Bradstreet, Anne (Dudley)
Bradstreet, Anne (Dudley), c.1612–1672, early American poet, b. Northampton, England, considered the first significant woman author in the American colonies. She came to Massachusetts in the Winthrop Puritan group in 1630 with her father, Thomas Dudley, and her husband, Simon Bradstreet, both later governors of the state. A dutiful Puritan wife who raised a large family, she nevertheless found time to write poetry. In 1650 her first volume of verse appeared in London as The Tenth Muse Lately Sprung Up in America. It was followed by Several Poems (Boston, 1678), which contains “Contemplations,” probably her best work. Her verses are often derivative and formal, but some are graced by realistic simplicity and genuine feeling.
See her works ed. by J. Hensley (1967, repr. 1981) and by J. R. McElrath et al. (1981); biographies by E. W. White (1971) and C. Gordon (2005); P. Crowell and A. Stanford, ed., Critical Essays on Anne Bradstreet (1983).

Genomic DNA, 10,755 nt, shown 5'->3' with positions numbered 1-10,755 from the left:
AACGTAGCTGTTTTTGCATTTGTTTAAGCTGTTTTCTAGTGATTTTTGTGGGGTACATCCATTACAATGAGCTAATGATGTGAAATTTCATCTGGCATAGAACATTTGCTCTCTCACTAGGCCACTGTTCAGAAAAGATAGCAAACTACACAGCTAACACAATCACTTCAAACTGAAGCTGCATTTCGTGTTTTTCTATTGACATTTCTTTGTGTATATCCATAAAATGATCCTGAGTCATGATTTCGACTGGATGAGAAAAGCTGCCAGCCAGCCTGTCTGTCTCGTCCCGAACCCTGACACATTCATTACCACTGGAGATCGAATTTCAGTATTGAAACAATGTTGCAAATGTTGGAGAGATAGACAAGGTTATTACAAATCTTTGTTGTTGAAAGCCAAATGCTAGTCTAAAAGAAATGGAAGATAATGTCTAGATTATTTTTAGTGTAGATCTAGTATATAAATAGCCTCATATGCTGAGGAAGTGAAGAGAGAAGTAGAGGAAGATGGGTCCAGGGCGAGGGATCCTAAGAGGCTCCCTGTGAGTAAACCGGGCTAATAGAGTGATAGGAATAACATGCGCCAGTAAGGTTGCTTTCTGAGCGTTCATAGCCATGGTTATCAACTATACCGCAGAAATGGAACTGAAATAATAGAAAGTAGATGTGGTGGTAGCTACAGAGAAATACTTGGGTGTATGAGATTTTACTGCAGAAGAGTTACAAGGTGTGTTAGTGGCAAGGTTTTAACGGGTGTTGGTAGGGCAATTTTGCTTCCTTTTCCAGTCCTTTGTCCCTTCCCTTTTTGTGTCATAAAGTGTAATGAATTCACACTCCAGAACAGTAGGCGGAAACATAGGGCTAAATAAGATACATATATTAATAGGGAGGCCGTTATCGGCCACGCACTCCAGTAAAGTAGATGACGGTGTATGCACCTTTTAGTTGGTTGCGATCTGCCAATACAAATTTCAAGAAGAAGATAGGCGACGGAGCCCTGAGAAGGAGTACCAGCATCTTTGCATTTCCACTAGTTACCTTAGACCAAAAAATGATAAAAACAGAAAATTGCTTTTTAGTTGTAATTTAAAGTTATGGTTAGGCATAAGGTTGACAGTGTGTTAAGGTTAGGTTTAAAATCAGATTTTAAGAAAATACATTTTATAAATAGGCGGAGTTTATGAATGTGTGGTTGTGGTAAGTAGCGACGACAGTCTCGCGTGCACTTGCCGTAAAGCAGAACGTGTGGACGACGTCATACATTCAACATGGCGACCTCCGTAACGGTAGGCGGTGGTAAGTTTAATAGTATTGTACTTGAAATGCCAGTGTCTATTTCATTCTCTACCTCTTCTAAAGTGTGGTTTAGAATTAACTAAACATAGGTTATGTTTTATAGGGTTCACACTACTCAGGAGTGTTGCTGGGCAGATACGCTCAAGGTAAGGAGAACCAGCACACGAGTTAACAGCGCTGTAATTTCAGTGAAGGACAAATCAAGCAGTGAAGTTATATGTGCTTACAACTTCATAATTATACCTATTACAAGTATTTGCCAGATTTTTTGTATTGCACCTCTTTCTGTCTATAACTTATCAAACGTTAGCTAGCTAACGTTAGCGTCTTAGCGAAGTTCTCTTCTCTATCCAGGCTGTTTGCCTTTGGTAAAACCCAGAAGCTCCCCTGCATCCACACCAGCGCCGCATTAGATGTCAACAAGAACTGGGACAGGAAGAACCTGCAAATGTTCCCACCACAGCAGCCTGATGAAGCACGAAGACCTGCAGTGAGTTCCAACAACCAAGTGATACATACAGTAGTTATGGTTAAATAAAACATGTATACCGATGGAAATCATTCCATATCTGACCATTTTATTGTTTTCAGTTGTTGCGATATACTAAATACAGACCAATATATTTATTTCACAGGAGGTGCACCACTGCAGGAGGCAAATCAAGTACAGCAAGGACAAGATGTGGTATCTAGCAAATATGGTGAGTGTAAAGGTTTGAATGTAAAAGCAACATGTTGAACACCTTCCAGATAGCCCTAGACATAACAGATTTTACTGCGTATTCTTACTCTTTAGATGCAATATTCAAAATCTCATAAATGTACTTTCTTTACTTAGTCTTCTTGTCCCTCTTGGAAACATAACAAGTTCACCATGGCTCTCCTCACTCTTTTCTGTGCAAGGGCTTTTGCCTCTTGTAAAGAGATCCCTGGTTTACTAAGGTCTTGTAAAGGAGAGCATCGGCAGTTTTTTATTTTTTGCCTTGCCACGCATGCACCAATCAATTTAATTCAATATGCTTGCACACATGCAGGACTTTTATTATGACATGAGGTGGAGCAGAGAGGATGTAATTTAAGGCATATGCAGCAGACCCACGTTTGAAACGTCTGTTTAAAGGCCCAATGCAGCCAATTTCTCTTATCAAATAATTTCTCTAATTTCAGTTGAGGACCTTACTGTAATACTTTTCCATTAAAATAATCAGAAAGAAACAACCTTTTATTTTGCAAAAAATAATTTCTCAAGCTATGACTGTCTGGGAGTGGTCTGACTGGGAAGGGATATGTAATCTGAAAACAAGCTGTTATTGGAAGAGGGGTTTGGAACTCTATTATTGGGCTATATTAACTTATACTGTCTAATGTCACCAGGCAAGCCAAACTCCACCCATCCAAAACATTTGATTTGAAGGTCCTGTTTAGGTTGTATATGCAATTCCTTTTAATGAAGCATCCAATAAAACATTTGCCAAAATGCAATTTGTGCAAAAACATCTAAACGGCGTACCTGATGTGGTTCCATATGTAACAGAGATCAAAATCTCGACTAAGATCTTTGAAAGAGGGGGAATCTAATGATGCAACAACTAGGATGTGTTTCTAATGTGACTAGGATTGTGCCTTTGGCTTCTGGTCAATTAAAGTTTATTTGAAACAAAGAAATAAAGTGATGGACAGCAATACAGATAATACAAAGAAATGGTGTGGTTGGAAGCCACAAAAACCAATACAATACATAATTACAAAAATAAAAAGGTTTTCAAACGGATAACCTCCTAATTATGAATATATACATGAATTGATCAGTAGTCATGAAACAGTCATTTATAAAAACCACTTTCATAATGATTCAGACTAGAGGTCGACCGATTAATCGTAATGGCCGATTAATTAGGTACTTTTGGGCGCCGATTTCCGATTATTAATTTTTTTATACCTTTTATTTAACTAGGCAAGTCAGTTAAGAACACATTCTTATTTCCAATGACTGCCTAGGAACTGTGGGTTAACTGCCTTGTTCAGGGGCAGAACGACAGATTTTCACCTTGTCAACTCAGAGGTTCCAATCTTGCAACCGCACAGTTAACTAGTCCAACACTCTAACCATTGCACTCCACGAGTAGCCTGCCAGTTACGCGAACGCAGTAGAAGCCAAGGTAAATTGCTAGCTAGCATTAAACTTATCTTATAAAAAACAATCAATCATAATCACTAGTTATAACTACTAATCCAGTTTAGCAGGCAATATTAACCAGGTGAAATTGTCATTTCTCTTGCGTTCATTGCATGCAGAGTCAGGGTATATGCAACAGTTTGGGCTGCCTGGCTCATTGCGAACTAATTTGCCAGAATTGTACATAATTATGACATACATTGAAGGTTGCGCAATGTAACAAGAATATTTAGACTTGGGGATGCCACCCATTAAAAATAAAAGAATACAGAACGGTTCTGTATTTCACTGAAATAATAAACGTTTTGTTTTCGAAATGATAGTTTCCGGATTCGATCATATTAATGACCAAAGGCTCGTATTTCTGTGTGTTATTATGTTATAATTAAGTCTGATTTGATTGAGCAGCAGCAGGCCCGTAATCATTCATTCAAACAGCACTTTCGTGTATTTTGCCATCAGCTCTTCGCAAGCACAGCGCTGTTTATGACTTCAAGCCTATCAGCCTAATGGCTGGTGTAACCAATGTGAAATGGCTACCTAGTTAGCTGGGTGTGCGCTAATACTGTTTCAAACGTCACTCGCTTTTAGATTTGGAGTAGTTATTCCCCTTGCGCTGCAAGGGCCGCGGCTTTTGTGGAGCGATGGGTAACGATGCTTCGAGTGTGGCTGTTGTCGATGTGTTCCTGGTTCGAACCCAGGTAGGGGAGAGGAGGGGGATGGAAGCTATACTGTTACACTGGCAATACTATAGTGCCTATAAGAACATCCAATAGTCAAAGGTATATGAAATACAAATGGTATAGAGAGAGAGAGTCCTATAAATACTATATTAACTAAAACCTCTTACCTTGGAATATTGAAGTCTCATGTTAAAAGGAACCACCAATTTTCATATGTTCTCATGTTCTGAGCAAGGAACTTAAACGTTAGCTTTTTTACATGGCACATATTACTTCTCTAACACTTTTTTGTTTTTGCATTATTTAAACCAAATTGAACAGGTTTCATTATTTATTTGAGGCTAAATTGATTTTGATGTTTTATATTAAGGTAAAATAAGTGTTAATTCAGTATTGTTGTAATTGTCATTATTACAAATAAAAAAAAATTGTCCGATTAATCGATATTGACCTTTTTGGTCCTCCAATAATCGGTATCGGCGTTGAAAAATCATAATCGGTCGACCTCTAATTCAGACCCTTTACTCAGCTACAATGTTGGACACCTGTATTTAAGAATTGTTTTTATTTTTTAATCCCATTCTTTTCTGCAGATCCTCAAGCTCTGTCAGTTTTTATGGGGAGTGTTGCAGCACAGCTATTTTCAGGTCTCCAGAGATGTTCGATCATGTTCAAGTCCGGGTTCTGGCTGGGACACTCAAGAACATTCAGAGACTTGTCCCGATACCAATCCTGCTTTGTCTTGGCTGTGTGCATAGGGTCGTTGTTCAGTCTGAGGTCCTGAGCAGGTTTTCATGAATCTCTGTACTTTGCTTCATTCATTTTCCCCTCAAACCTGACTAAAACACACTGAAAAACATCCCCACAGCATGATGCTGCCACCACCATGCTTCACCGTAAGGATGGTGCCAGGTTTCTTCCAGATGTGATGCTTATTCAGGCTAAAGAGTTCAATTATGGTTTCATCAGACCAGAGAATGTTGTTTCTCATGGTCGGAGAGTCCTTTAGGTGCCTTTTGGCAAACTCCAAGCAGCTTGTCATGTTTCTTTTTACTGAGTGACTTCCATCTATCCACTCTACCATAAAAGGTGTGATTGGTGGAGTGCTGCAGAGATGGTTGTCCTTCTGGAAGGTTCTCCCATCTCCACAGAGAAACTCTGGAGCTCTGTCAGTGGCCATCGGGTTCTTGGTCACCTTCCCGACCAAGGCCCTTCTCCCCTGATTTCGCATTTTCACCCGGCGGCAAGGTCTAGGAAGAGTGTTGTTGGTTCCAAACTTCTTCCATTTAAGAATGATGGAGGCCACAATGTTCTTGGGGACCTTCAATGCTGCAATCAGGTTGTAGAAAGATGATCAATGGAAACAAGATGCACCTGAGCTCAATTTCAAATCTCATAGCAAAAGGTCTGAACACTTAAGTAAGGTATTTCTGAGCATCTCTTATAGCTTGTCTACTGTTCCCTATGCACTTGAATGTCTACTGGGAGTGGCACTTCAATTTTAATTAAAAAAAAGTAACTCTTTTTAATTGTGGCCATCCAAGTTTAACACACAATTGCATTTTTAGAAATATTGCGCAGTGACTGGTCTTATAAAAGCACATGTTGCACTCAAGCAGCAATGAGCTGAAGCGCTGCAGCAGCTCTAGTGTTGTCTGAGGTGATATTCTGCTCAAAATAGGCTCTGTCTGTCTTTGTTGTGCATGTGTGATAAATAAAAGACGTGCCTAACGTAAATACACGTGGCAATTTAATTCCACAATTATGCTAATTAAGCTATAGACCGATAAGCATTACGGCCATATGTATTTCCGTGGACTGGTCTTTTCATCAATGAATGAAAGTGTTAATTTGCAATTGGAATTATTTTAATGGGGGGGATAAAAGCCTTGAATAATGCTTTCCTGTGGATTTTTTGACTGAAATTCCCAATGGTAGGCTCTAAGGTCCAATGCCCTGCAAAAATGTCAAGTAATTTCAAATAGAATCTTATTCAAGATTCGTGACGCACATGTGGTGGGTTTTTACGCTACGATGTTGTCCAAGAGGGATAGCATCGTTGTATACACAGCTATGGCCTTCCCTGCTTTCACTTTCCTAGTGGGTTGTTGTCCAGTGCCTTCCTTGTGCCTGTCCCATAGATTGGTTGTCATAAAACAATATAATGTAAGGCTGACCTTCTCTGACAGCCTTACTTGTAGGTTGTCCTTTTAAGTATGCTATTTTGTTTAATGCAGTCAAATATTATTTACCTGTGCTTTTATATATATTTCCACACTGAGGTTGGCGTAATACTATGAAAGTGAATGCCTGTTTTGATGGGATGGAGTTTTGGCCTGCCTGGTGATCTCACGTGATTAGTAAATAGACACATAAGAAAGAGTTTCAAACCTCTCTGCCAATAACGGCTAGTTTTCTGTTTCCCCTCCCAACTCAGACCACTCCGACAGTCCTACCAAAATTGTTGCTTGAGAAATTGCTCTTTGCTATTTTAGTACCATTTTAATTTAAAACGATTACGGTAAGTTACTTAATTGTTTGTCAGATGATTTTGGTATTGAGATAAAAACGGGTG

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Bradstreet, Anne (b. Dudley)(c. 1612–72) poet; born in (?)Northampton, England. Educated privately, she married Simon Bradstreet; they were among the first to settle the Massachusetts Bay Colony (1630), of which he would twice serve as governor. She lived in Ipswich (1635–45), then settled in North Andover (1645–72), all the while raising eight children under difficult conditions. She is known as the first English poet in America; her work, The Tenth Muse Lately Sprung Up in America (1650), was published in England without her knowledge. Her early poetry was in a derivative literary style but her later poems (published posthumously in 1678) have a more direct, human tone.
The Cambridge Dictionary of American Biography, by John S. Bowman. Copyright © Cambridge University Press 1995. Reproduced with permission.